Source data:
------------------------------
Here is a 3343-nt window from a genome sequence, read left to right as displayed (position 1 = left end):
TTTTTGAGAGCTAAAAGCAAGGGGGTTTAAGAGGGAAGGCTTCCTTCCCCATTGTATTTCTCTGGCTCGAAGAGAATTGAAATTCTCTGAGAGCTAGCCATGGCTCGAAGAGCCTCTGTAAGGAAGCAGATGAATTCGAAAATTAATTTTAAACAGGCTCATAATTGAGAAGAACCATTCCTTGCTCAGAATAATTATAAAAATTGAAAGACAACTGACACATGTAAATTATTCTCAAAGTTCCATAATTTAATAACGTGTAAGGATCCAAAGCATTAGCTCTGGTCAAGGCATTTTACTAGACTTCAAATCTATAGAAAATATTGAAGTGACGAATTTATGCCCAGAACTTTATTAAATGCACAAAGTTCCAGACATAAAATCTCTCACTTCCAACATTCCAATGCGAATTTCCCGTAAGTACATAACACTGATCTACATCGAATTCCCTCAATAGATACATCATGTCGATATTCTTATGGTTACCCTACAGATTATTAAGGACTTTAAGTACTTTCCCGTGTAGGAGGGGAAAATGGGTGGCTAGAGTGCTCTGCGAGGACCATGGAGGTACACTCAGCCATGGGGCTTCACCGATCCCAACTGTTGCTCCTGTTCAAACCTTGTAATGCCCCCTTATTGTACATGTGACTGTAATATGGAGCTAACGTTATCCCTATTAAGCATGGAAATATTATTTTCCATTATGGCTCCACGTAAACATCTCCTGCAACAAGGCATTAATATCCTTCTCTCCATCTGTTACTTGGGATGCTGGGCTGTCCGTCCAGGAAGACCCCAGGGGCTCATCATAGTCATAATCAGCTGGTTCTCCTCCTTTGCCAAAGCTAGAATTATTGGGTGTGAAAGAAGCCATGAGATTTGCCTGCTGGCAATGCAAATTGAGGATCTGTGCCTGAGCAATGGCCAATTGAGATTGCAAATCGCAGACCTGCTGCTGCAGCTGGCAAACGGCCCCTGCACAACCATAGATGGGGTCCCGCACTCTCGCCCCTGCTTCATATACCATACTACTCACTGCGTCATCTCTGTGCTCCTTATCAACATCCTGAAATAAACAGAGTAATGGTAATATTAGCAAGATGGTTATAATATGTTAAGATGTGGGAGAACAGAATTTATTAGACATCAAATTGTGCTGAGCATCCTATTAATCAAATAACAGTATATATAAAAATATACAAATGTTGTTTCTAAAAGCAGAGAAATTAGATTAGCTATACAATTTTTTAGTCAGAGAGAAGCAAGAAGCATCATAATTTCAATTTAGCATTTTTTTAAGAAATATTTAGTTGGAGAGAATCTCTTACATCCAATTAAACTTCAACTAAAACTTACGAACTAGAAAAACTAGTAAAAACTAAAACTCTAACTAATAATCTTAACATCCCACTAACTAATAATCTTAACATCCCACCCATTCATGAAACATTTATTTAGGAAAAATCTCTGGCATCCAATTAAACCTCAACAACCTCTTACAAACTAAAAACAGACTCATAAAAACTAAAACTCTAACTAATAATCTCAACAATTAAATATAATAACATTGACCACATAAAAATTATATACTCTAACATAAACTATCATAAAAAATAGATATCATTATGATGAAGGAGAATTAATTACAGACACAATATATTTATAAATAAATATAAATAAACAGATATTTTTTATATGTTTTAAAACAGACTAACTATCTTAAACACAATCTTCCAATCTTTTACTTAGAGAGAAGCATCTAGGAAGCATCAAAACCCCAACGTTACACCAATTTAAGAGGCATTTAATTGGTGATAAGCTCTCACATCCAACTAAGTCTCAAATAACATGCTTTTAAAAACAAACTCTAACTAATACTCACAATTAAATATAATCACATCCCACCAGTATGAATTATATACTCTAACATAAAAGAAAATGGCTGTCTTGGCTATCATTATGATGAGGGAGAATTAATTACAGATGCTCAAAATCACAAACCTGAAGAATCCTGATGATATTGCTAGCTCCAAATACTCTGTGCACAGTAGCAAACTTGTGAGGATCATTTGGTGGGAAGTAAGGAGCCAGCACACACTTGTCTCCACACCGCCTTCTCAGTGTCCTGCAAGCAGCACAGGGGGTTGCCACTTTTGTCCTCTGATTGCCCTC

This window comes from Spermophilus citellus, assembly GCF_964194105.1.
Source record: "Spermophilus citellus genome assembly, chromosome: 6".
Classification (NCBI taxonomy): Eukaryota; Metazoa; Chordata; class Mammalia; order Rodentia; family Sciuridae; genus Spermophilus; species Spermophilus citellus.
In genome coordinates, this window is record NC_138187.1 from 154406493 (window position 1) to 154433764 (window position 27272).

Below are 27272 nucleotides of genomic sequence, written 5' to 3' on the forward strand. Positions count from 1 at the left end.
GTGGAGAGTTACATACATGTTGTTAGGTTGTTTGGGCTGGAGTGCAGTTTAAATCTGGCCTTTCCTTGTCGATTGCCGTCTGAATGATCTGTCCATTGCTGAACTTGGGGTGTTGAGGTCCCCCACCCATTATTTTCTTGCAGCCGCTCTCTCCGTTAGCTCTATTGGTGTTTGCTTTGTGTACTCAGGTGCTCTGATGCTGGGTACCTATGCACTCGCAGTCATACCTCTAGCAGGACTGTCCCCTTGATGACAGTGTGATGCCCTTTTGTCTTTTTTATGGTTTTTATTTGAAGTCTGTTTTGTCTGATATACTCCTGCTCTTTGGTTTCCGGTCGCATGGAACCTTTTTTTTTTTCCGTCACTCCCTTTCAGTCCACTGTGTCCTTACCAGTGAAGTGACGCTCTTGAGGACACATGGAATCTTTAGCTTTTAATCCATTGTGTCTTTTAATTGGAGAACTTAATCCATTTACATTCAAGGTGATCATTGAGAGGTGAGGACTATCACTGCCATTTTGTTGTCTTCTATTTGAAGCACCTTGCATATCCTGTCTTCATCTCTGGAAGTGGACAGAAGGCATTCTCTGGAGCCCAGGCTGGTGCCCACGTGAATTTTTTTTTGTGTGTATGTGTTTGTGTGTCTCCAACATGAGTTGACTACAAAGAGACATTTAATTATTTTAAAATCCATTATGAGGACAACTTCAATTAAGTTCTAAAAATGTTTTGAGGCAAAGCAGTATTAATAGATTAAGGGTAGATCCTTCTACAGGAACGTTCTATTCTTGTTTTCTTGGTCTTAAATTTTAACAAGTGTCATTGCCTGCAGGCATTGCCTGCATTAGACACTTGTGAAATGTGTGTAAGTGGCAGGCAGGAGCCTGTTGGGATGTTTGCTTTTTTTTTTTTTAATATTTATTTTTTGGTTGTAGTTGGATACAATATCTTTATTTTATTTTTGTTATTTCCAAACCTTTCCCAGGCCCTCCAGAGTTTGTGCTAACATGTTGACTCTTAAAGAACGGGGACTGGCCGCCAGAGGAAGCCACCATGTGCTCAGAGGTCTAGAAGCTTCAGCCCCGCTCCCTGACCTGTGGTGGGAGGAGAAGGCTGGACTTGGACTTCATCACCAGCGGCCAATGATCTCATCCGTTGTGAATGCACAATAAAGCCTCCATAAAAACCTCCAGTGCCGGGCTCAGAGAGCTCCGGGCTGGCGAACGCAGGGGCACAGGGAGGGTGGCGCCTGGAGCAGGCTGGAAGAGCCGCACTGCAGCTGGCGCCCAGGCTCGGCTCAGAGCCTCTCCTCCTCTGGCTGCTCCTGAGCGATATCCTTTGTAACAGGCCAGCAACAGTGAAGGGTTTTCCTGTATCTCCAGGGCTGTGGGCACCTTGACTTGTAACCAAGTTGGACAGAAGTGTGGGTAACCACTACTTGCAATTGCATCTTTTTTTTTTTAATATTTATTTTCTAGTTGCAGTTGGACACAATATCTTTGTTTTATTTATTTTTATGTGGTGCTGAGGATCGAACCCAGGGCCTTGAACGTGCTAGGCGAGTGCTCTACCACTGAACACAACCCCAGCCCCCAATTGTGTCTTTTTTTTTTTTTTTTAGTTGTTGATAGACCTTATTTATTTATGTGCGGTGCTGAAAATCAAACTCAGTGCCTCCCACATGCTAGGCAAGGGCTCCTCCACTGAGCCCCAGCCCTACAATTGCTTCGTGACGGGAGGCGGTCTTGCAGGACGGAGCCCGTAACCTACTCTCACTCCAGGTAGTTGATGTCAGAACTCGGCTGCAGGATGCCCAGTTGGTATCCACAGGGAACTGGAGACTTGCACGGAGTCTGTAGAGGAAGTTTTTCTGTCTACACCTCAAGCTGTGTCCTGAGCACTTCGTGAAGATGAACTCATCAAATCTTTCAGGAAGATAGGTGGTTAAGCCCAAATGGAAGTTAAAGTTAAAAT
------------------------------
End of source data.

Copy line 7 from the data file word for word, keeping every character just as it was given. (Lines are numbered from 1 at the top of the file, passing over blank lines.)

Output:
Below are 27272 nucleotides of genomic sequence, written 5' to 3' on the forward strand. Positions count from 1 at the left end.